## Abstract

This contribution presents an outline of a new mathematical formulation for

Classical Non-Equilibrium Thermodynamics (CNET) based on a contact

structure in differential geometry. First a non-equilibrium state space is introduced as the third key element besides the first and second law of thermodynamics.

This state space provides the mathematical structure to generalize

the Gibbs fundamental relation to non-equilibrium thermodynamics. A

unique formulation for the second law of thermodynamics is postulated and it

showed how the complying concept for non-equilibrium entropy is retrieved.

The foundation of this formulation is a physical quantity, which is in nonequilibrium thermodynamics nowhere equal to zero. This is another perspective compared to the inequality, which is used in most other formulations in the literature. Based on this mathematical framework, it is proven that the

thermodynamic potential is defined by the Gibbs free energy. The set of conjugated coordinates in the mathematical structure for the Gibbs fundamental

relation will be identified for single component, closed systems. Only in the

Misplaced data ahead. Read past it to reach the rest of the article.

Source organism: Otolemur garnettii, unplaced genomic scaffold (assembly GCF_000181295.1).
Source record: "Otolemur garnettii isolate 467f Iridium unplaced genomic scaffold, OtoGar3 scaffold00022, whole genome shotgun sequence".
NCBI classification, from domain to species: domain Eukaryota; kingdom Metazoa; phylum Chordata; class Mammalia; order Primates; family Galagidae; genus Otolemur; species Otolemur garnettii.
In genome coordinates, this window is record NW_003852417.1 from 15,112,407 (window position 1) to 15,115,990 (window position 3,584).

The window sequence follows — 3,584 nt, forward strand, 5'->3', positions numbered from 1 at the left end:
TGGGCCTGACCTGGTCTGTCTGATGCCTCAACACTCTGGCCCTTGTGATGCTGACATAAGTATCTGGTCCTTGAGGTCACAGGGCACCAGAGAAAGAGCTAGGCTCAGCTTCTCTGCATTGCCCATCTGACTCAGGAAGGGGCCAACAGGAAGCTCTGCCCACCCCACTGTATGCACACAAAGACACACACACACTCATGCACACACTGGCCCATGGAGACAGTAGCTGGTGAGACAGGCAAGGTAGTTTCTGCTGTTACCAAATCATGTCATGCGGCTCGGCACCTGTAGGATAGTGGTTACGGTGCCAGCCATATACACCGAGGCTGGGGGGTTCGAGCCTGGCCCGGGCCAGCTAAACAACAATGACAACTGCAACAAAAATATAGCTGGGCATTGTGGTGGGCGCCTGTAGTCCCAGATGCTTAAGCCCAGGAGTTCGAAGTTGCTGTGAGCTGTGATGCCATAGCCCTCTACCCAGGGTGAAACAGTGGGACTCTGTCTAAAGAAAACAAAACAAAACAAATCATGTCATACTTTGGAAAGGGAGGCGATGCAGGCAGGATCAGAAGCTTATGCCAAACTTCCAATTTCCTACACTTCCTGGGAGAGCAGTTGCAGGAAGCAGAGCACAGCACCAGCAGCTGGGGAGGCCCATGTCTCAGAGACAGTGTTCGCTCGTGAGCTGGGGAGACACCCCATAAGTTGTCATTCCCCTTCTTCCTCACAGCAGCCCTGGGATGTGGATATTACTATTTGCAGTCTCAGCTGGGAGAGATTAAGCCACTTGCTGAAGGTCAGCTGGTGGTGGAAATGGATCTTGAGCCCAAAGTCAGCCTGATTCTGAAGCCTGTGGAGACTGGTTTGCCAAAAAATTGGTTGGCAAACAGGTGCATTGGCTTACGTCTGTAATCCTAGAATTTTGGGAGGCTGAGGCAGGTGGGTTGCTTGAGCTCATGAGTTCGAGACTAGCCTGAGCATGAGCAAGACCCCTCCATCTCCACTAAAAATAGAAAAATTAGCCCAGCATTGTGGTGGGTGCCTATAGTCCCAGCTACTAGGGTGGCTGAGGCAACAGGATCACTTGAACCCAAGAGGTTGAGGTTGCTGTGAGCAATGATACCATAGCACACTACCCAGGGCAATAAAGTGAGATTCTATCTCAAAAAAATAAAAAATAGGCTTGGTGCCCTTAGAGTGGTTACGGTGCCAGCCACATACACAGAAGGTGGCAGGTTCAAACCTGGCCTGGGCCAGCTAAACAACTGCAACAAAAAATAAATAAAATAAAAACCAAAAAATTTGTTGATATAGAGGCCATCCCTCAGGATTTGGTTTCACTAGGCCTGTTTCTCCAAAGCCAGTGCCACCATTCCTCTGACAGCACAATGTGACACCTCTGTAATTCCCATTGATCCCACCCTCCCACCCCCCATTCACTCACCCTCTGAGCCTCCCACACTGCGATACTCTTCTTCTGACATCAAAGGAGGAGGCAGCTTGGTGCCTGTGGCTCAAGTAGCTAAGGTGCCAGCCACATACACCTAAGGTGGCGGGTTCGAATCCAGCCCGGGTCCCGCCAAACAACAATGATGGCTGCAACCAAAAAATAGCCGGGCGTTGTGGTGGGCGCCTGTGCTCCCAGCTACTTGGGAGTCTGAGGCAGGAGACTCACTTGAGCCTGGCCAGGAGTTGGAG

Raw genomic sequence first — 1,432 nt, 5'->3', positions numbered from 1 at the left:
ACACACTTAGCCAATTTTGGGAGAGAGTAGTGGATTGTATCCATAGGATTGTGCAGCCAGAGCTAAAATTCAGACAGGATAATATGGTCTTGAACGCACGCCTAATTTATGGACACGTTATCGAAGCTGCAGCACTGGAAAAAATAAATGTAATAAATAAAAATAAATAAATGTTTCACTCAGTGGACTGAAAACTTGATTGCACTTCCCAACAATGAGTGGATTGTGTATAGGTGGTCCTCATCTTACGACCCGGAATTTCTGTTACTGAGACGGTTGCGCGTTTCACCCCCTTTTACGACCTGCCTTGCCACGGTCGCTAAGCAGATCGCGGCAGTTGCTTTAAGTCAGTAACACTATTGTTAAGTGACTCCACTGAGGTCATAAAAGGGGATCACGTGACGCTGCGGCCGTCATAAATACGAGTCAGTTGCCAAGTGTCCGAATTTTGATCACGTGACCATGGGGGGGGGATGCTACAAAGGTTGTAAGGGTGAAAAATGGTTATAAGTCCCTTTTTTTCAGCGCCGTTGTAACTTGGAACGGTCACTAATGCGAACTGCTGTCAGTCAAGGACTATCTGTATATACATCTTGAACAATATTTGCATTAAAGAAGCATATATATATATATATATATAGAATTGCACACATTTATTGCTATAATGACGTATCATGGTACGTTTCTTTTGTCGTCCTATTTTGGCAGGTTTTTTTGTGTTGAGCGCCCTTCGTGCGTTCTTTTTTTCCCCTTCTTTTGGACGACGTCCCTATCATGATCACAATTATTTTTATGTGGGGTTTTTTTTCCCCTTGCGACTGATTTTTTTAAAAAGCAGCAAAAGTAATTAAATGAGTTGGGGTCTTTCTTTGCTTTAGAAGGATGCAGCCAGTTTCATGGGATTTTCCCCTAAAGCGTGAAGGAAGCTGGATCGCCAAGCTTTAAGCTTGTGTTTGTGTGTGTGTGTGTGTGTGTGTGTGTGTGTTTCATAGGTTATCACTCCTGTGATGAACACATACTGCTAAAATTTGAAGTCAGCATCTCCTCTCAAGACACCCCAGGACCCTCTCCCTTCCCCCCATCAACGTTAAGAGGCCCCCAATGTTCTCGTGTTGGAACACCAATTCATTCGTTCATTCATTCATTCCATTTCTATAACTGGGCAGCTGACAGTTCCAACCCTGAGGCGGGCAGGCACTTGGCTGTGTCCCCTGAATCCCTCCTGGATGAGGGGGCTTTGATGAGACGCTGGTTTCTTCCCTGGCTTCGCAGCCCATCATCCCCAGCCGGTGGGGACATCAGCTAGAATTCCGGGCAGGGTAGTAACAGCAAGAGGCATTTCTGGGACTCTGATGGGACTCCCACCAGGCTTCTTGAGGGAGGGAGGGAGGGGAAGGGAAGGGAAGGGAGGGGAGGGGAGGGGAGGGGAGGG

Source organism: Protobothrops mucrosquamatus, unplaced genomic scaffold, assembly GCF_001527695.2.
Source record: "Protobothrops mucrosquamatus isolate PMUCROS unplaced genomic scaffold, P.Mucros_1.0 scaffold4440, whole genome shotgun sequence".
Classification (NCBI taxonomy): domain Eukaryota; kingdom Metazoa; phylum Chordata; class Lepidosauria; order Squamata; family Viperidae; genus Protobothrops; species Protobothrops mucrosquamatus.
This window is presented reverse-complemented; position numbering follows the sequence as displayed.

final section of this contribution will the equilibrium constraint be introduced

and applied to obtain some familiar formulations for classical (equilibrium)

thermodynamics.

Classical Non-Equilibrium Thermodynamics (CNET) based on a contact

structure in differential geometry. First a non-equilibrium state space is introduced as the third key element besides the first and second law of thermodynamics.

This state space provides the mathematical structure to generalize

the Gibbs fundamental relation to non-equilibrium thermodynamics. A

unique formulation for the second law of thermodynamics is postulated and it

showed how the complying concept for non-equilibrium entropy is retrieved.

The foundation of this formulation is a physical quantity, which is in nonequilibrium thermodynamics nowhere equal to zero. This is another perspective compared to the inequality, which is used in most other formulations in the literature. Based on this mathematical framework, it is proven that the

thermodynamic potential is defined by the Gibbs free energy. The set of conjugated coordinates in the mathematical structure for the Gibbs fundamental

relation will be identified for single component, closed systems. Only in the

final section of this contribution will the equilibrium constraint be introduced

and applied to obtain some familiar formulations for classical (equilibrium)

thermodynamics.

Original language | English |
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Pages (from-to) | 8-26 |

Journal | Modern Mechanical Engineering |

Volume | 7 |

DOIs | |

Publication status | Published - 2017 |